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Guest Post

John Dashfield: What’s Controlling Your Mind?

By 20th September 2019October 13th, 2019No Comments

A recent piece from John Dashfield caught my eye and really resonated with me. It’s completely obvious that what we pay attention to grows in our mind isn’t it? But how often do we lose sight of that when it comes to explaining the mood we are in? And how can that lead to you doing a disservice to those you care about most?

Here’s John’s article, slightly edited:

“Deepak Chopra said:

“What you pay attention to grows. If your attention is attracted to negative situations and emotions, then they will grow in your awareness.”

What he points out is that when we worry about things it doesn’t improve the situation; it brings more of that thinking into our minds and this informs how we behave.

This is also what prompted Daniel Goleman, psychologist and author of ‘Emotional Intelligence’ to say:

“Our worries become self-fulfilling prophecies, propelling us towards the very disaster they predict.”

So, here is a question to consider…

When you meet a potential client (or anybody else for that matter) for the first time, or you are with an existing client / friend / colleague, where do you take their attention?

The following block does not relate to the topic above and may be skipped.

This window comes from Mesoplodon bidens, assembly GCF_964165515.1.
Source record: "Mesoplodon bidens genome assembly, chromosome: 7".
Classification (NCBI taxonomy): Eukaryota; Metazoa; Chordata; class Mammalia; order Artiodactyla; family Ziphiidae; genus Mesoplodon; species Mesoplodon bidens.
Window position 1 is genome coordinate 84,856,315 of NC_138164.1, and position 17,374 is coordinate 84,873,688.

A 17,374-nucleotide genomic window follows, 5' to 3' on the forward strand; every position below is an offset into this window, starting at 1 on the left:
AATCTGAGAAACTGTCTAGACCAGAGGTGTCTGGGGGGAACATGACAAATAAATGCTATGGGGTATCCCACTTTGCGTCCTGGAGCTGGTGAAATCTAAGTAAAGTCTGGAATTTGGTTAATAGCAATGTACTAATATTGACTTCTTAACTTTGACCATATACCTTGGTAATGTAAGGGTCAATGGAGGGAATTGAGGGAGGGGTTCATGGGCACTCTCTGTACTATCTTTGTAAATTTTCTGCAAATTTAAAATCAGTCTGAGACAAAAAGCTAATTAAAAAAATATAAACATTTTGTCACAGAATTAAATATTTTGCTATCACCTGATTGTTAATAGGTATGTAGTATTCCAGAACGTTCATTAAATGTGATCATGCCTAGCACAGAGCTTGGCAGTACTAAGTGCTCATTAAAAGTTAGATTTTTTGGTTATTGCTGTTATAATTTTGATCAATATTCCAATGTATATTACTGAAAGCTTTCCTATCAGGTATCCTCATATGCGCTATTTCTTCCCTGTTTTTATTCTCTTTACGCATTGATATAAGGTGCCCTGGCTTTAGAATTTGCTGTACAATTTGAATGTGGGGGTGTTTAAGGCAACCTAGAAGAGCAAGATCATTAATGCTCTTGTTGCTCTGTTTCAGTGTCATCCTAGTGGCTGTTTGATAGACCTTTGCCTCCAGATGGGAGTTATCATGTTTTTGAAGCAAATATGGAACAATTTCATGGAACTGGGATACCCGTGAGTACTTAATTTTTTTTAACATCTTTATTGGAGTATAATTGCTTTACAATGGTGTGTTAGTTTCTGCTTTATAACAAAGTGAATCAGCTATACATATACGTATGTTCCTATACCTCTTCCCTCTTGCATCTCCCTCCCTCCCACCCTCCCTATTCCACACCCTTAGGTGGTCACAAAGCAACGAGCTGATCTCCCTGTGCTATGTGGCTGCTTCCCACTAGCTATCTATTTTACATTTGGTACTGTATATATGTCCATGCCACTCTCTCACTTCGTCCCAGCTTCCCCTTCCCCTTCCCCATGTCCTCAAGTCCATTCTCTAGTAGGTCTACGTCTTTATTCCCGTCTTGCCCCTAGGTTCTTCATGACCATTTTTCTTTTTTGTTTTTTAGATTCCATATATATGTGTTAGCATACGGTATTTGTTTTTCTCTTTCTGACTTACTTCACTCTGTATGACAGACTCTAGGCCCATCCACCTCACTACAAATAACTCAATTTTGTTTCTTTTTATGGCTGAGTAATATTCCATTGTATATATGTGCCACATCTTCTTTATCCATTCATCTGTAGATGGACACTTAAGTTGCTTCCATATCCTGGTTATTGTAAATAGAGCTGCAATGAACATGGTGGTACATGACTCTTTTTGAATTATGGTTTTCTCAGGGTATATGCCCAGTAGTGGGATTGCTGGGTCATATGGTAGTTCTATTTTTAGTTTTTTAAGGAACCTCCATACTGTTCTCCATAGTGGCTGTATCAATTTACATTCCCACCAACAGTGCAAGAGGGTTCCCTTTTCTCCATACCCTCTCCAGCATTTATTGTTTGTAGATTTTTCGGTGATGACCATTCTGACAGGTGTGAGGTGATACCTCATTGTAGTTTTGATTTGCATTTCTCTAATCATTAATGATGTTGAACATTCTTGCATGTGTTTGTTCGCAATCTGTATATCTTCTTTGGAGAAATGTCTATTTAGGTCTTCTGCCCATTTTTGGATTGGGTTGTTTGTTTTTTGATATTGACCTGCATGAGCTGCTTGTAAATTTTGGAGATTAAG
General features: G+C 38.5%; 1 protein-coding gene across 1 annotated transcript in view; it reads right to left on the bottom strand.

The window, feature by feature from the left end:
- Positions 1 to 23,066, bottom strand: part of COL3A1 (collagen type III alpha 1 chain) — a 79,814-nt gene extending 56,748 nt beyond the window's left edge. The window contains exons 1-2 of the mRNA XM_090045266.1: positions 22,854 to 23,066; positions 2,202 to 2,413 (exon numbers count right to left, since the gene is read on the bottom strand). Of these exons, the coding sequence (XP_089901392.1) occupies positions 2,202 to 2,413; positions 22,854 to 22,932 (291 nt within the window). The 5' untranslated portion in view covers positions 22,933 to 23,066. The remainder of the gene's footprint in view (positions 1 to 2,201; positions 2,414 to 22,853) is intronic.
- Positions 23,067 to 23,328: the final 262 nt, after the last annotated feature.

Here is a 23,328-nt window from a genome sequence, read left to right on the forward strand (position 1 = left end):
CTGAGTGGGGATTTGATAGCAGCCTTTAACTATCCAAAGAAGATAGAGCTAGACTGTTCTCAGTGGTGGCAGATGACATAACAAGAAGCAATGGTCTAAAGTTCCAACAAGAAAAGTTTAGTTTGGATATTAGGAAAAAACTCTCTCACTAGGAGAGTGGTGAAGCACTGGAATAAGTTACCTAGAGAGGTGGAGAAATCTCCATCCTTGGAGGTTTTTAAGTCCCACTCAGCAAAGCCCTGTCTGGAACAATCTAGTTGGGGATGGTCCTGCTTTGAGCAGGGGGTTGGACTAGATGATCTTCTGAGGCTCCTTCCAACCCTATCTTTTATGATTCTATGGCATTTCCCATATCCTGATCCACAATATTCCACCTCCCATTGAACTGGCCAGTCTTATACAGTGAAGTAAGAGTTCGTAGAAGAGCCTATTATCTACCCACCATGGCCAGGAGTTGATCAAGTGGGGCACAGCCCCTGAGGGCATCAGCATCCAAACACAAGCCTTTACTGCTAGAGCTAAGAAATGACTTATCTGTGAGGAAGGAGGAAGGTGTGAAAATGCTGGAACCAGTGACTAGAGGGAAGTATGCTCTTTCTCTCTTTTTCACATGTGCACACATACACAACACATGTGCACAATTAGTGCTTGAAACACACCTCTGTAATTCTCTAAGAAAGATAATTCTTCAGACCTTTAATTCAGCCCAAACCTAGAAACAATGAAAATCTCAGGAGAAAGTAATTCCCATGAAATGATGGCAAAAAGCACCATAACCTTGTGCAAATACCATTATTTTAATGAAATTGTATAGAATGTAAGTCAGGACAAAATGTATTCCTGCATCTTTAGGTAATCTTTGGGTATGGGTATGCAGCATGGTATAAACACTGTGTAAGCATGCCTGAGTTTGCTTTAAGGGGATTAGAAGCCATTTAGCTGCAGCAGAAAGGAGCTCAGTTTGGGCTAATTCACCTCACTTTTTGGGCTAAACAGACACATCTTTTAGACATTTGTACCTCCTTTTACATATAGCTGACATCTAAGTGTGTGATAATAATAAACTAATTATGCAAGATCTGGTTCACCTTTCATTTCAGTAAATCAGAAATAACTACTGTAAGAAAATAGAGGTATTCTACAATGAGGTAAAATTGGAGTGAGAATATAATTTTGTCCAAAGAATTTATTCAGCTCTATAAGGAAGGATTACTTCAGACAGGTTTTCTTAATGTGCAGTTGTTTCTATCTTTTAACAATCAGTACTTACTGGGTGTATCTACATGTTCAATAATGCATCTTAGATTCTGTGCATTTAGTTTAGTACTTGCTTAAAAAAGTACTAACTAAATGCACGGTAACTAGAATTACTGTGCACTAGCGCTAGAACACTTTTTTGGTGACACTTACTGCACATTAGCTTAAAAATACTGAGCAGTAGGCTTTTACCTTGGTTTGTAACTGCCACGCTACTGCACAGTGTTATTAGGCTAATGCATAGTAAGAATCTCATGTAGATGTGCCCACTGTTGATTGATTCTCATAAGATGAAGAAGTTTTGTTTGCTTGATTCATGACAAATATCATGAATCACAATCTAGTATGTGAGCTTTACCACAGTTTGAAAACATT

Do you point their attention at the things that matter to them and centre the conversation around these things?

Or do you draw their attention to the things that preoccupy your own thinking?

It is surprising how many people do the latter (often unknowingly).

Giving your undivided attention

Kare Anderson wrote an insightful article in the Harvard Business Review titled, ‘What captures your attention controls your life’.

She makes the point that it is impossible to bond with and form a meaningful relationship with someone who can’t or won’t focus on you.

The foundation of conducting inspiring client / colleague / friend meetings is having nothing on your mind.

Why?

Because the clearer your mind, the more you see.

For instance, you become far more perceptive and intuitive to what is going on with your clients / friends / colleagues. You can sense what draws their attention and what they worry about.

And when you see it, you can help.

What greater act of service is there to your clients / friends / colleagues than helping to remove their fears and having them experience greater peace of mind?

Something that’s impossible to do if we’re preoccupied with our own thinking.”

 

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